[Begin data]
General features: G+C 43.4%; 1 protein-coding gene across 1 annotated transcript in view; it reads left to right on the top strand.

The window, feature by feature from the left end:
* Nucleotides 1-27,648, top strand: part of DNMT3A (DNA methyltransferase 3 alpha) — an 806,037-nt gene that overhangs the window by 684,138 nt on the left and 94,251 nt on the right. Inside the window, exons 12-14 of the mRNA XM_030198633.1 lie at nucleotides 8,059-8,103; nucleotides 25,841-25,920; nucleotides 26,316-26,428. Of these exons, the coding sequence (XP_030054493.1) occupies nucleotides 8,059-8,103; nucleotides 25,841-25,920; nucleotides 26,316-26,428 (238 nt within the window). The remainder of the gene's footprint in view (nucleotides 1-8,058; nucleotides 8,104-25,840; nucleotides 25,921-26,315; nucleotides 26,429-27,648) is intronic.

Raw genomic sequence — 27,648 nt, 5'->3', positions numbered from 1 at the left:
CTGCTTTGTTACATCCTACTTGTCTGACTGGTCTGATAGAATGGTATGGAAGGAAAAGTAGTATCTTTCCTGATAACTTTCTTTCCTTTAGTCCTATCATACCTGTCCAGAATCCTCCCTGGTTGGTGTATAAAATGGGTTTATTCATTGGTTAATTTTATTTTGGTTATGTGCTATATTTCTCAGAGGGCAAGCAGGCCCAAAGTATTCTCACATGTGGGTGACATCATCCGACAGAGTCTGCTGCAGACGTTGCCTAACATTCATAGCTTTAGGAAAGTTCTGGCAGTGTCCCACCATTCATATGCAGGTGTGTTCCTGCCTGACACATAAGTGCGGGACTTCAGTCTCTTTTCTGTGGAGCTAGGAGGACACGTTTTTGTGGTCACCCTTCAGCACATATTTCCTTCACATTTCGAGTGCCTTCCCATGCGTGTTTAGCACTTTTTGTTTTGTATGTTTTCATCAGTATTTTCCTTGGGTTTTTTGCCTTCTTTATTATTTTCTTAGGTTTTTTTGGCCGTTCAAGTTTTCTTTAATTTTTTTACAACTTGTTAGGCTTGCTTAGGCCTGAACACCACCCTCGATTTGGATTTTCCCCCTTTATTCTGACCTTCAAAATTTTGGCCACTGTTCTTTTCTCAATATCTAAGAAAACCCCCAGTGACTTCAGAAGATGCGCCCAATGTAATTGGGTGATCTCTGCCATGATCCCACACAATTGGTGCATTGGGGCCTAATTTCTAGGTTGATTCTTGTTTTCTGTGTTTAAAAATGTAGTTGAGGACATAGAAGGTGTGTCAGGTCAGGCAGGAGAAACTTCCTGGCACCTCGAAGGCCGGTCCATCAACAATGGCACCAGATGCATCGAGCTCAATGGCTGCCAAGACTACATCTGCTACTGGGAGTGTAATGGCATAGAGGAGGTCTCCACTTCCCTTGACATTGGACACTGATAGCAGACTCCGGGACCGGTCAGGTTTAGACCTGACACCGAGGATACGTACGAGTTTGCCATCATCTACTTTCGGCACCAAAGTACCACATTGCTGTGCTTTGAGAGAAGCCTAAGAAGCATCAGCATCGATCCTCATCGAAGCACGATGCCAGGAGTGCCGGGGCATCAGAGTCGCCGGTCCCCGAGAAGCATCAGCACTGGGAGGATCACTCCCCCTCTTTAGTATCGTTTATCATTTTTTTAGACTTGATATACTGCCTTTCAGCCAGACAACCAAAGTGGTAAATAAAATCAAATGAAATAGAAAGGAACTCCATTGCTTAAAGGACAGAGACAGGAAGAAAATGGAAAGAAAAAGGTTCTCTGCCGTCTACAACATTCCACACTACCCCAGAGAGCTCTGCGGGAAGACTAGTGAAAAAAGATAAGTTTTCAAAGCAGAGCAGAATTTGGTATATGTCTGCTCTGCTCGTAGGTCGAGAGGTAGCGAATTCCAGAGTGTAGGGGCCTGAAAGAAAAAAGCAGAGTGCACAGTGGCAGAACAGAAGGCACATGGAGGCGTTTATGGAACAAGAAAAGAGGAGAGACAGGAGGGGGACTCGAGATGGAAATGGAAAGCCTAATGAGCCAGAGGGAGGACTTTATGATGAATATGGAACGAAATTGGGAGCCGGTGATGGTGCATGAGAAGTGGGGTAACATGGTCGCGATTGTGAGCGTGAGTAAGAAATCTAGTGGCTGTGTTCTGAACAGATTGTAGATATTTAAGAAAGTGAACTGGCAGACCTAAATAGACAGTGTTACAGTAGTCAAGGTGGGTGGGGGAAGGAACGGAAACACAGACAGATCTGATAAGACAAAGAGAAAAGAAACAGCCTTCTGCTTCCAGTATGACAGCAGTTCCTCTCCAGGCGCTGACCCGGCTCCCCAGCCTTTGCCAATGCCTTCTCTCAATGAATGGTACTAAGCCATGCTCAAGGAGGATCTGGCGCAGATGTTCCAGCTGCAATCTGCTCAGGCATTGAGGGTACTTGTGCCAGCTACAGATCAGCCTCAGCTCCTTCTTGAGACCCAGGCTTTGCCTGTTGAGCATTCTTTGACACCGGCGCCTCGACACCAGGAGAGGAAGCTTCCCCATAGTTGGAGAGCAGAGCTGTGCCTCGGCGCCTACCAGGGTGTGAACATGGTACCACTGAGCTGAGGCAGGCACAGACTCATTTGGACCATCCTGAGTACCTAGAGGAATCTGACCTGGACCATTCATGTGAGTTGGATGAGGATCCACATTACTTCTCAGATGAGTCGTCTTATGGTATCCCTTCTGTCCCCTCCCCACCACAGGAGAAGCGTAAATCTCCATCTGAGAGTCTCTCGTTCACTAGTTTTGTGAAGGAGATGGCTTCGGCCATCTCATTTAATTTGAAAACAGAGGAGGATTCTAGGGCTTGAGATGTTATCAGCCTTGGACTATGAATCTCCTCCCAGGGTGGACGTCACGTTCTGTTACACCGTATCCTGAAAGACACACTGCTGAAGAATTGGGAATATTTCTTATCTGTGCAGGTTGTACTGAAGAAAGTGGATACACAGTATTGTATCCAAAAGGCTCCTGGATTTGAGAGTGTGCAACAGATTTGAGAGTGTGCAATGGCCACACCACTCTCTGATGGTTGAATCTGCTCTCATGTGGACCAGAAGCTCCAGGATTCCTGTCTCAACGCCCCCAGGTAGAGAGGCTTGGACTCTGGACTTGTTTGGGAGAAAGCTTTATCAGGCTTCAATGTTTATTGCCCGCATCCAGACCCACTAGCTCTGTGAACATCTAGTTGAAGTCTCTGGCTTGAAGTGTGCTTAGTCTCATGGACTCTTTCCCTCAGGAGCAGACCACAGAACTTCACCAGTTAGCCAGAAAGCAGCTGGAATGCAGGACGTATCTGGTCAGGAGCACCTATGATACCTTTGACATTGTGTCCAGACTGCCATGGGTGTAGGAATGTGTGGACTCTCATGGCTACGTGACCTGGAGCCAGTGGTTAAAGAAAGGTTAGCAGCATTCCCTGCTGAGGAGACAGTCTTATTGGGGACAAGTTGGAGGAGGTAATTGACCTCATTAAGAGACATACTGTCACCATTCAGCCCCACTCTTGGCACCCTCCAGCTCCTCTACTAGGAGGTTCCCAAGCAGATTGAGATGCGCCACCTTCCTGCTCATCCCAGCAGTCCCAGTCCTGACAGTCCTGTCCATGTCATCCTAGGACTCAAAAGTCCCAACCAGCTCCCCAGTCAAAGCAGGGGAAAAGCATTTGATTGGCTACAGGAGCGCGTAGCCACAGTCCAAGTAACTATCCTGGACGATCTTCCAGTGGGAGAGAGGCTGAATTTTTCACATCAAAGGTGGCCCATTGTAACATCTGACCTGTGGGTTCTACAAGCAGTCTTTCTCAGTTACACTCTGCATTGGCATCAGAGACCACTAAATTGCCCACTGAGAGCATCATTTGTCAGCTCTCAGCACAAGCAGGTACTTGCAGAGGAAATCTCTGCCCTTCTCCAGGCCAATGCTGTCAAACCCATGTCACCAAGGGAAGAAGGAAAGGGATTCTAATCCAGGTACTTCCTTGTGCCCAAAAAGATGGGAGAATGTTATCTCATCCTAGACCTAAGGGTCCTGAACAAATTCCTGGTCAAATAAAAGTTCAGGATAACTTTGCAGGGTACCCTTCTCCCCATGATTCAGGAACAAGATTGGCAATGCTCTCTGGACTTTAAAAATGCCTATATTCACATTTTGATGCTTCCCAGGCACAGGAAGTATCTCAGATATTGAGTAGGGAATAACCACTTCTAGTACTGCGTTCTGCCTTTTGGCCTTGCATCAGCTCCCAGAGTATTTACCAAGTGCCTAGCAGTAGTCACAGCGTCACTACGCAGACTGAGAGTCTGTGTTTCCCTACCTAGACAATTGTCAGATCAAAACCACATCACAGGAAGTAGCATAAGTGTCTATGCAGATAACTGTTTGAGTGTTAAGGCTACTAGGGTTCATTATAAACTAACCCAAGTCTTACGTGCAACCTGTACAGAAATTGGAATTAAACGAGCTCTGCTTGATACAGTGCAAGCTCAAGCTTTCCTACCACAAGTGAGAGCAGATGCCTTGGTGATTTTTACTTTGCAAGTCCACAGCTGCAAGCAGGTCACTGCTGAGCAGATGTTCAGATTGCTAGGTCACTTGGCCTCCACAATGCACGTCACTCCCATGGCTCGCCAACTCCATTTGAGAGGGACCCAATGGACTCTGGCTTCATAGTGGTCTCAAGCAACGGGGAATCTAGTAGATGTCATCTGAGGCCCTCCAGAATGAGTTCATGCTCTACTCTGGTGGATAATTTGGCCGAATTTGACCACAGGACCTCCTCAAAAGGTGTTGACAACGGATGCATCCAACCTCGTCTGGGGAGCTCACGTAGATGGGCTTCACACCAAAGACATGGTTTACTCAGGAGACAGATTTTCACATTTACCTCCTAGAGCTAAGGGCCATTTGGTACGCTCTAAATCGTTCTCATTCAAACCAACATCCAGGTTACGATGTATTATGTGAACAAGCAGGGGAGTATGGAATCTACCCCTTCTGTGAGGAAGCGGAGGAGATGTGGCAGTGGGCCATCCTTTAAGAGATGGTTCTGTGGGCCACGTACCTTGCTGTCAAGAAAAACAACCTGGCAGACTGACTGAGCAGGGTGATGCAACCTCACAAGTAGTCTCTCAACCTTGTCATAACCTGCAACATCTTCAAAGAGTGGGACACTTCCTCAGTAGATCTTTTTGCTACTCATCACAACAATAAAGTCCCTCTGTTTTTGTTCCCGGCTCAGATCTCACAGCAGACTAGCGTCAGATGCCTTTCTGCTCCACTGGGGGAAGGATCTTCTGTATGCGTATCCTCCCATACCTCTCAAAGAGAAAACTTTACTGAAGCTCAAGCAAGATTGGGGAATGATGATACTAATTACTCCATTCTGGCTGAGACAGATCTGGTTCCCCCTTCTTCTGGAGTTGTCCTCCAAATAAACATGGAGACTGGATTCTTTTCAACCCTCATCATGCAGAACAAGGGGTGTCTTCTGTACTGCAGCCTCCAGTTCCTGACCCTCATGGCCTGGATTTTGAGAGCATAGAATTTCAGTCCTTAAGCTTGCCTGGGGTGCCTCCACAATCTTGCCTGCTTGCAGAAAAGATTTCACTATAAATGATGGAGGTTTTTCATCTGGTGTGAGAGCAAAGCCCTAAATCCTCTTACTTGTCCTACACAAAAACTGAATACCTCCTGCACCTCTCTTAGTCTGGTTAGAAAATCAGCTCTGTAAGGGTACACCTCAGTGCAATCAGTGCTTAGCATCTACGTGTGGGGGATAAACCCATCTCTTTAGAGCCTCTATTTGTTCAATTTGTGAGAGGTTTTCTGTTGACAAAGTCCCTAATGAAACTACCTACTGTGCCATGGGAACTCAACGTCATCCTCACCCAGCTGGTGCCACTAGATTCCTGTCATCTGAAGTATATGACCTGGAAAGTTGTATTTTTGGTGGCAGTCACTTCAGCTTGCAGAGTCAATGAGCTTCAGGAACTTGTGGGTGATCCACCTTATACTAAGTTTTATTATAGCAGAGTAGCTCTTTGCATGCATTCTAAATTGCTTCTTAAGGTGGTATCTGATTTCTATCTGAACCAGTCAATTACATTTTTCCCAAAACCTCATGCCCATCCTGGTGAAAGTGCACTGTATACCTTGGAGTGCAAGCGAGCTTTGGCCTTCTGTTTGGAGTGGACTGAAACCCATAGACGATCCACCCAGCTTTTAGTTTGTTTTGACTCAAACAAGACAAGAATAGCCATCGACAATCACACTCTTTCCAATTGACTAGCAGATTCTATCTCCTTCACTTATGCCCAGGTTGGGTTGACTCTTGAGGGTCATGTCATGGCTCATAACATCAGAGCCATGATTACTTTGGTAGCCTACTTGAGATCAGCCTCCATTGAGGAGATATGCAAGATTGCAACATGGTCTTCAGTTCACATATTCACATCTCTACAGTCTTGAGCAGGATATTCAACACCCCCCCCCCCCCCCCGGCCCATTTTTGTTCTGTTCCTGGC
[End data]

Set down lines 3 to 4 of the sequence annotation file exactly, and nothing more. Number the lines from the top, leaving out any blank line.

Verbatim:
* Nucleotides 1-27,648, top strand: part of DNMT3A (DNA methyltransferase 3 alpha) — an 806,037-nt gene that overhangs the window by 684,138 nt on the left and 94,251 nt on the right. Inside the window, exons 12-14 of the mRNA XM_030198633.1 lie at nucleotides 8,059-8,103; nucleotides 25,841-25,920; nucleotides 26,316-26,428. Of these exons, the coding sequence (XP_030054493.1) occupies nucleotides 8,059-8,103; nucleotides 25,841-25,920; nucleotides 26,316-26,428 (238 nt within the window). The remainder of the gene's footprint in view (nucleotides 1-8,058; nucleotides 8,104-25,840; nucleotides 25,921-26,315; nucleotides 26,429-27,648) is intronic.

Raw genomic sequence — 27,648 nt, 5'->3', positions numbered from 1 at the left: